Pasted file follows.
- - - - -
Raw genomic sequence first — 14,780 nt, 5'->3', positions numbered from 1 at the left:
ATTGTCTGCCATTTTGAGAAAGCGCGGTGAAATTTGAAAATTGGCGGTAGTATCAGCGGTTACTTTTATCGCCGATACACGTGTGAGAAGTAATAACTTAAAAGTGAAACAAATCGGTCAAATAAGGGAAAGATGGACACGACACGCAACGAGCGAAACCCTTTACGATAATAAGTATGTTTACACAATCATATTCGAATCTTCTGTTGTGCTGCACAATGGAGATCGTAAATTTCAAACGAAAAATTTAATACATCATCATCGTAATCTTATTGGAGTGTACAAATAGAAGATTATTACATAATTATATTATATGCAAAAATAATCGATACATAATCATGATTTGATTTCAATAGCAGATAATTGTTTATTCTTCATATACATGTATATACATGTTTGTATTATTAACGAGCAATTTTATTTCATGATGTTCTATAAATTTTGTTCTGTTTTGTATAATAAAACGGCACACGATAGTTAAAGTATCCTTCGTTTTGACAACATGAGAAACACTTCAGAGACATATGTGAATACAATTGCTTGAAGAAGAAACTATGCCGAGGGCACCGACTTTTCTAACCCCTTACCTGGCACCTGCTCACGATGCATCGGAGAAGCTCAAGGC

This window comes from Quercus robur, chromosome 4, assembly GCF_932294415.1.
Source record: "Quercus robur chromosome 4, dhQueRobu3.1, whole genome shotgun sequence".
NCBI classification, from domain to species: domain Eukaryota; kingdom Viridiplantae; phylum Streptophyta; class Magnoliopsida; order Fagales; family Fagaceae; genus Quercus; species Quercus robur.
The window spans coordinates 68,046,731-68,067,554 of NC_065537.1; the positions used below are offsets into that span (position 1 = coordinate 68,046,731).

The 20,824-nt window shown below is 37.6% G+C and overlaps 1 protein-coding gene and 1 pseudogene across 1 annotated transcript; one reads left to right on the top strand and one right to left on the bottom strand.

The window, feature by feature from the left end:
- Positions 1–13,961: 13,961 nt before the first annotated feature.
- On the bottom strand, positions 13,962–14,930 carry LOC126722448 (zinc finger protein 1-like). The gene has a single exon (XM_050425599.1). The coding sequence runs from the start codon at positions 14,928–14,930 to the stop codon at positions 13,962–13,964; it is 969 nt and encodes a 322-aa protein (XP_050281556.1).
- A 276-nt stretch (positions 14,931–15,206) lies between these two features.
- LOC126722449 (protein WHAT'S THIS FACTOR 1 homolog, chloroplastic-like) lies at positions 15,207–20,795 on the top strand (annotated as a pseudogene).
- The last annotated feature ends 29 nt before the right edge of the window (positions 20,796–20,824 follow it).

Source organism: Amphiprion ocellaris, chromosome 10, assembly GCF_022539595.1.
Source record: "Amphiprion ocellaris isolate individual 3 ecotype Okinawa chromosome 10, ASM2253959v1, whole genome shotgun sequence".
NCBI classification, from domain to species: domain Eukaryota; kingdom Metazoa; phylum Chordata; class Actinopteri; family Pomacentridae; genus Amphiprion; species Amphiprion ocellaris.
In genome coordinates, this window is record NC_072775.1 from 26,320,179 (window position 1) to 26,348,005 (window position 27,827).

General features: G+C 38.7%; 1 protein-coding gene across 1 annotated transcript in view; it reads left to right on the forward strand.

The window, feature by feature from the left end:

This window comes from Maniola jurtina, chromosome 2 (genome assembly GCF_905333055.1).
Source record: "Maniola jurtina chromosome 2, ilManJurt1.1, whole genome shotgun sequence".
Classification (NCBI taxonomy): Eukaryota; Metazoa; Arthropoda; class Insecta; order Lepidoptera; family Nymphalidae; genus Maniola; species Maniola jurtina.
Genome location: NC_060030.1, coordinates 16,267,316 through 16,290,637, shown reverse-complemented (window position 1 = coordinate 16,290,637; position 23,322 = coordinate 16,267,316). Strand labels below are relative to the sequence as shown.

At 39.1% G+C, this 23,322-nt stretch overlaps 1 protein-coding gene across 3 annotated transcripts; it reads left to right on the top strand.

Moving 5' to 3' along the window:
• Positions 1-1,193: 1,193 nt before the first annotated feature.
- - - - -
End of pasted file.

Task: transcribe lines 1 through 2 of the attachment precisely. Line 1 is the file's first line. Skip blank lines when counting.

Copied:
Raw genomic sequence first — 14,780 nt, 5'->3', positions numbered from 1 at the left:
ATTGTCTGCCATTTTGAGAAAGCGCGGTGAAATTTGAAAATTGGCGGTAGTATCAGCGGTTACTTTTATCGCCGATACACGTGTGAGAAGTAATAACTTAAAAGTGAAACAAATCGGTCAAATAAGGGAAAGATGGACACGACACGCAACGAGCGAAACCCTTTACGATAATAAGTATGTTTACACAATCATATTCGAATCTTCTGTTGTGCTGCACAATGGAGATCGTAAATTTCAAACGAAAAATTTAATACATCATCATCGTAATCTTATTGGAGTGTACAAATAGAAGATTATTACATAATTATATTATATGCAAAAATAATCGATACATAATCATGATTTGATTTCAATAGCAGATAATTGTTTATTCTTCATATACATGTATATACATGTTTGTATTATTAACGAGCAATTTTATTTCATGATGTTCTATAAATTTTGTTCTGTTTTGTATAATAAAACGGCACACGATAGTTAAAGTATCCTTCGTTTTGACAACATGAGAAACACTTCAGAGACATATGTGAATACAATTGCTTGAAGAAGAAACTATGCCGAGGGCACCGACTTTTCTAACCCCTTACCTGGCACCTGCTCACGATGCATCGGAGAAGCTCAAGGC